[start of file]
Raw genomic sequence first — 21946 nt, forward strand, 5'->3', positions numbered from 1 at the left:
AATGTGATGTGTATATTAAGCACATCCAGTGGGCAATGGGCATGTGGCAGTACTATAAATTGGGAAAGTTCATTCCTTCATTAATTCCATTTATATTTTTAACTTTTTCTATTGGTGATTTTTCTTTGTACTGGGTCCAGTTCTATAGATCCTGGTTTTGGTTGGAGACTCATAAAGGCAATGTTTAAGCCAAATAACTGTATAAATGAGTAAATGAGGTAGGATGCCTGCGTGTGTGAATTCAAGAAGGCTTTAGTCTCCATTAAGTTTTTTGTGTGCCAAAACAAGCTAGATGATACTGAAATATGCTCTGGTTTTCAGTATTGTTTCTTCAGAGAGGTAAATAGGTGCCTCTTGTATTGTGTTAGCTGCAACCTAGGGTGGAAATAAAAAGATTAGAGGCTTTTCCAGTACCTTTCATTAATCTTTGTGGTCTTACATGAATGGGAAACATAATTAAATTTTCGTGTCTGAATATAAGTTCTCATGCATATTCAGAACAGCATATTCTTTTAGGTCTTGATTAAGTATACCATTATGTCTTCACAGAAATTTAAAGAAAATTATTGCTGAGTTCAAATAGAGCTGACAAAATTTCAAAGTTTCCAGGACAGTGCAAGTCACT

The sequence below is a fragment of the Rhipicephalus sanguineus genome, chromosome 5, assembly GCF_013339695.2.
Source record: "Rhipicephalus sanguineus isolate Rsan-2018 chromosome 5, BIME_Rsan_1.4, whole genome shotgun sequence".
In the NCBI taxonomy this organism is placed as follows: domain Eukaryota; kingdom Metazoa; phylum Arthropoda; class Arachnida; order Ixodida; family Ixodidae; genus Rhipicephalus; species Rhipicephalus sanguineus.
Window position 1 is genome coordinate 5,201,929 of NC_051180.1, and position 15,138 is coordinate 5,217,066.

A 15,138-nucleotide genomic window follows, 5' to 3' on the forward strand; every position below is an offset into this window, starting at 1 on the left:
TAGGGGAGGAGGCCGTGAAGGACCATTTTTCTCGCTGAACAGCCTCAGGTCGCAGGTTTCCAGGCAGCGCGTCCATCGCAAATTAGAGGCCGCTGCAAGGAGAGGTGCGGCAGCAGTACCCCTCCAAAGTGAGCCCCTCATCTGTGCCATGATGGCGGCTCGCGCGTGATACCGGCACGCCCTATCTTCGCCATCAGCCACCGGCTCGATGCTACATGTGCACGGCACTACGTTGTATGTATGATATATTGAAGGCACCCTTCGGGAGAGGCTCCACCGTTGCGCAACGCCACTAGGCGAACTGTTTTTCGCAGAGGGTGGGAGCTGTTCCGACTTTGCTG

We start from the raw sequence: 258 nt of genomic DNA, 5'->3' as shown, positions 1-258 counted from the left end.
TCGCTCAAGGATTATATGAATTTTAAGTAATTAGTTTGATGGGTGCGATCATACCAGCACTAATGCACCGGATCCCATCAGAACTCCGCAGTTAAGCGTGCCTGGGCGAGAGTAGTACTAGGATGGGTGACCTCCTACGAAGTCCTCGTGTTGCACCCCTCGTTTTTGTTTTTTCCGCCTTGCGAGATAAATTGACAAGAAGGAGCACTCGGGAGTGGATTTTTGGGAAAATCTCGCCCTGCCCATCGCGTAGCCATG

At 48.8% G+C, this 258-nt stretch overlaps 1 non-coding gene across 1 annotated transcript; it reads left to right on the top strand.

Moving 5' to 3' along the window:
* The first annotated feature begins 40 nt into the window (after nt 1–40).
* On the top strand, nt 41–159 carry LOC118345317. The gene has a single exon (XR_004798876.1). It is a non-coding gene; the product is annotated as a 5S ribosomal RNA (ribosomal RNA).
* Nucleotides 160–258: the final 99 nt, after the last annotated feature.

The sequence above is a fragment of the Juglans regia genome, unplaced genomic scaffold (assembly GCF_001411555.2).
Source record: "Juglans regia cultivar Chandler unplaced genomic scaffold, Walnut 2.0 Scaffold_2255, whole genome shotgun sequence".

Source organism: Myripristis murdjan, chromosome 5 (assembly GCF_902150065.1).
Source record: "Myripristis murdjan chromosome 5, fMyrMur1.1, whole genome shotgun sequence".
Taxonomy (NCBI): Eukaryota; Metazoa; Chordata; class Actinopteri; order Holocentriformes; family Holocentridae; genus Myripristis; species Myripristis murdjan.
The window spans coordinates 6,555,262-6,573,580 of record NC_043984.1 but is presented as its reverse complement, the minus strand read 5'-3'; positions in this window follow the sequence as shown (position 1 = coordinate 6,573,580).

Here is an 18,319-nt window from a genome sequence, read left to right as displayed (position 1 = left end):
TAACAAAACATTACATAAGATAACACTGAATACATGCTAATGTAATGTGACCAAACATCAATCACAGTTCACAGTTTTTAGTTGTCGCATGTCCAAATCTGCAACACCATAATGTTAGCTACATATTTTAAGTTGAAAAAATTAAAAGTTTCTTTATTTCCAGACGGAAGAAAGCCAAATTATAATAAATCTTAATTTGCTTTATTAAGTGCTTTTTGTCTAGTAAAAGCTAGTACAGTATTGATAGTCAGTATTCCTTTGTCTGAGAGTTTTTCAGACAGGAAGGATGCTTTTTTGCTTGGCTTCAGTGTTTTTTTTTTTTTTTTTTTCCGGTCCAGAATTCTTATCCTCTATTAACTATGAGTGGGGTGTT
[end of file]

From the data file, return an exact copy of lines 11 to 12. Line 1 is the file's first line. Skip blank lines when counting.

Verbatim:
At 48.8% G+C, this 258-nt stretch overlaps 1 non-coding gene across 1 annotated transcript; it reads left to right on the top strand.

Moving 5' to 3' along the window: